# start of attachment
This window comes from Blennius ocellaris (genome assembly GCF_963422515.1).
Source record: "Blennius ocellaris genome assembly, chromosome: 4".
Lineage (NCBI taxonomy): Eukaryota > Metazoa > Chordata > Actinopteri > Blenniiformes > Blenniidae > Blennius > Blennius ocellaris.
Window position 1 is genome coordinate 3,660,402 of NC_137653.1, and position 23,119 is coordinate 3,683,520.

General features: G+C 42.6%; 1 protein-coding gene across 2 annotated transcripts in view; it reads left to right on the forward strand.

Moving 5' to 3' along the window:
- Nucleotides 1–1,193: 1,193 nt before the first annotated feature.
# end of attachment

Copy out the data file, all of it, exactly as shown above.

This window comes from Blennius ocellaris (genome assembly GCF_963422515.1).
Source record: "Blennius ocellaris genome assembly, chromosome: 4".
Lineage (NCBI taxonomy): Eukaryota > Metazoa > Chordata > Actinopteri > Blenniiformes > Blenniidae > Blennius > Blennius ocellaris.
Window position 1 is genome coordinate 3,660,402 of NC_137653.1, and position 23,119 is coordinate 3,683,520.

General features: G+C 42.6%; 1 protein-coding gene across 2 annotated transcripts in view; it reads left to right on the forward strand.

Moving 5' to 3' along the window:
- Nucleotides 1–1,193: 1,193 nt before the first annotated feature.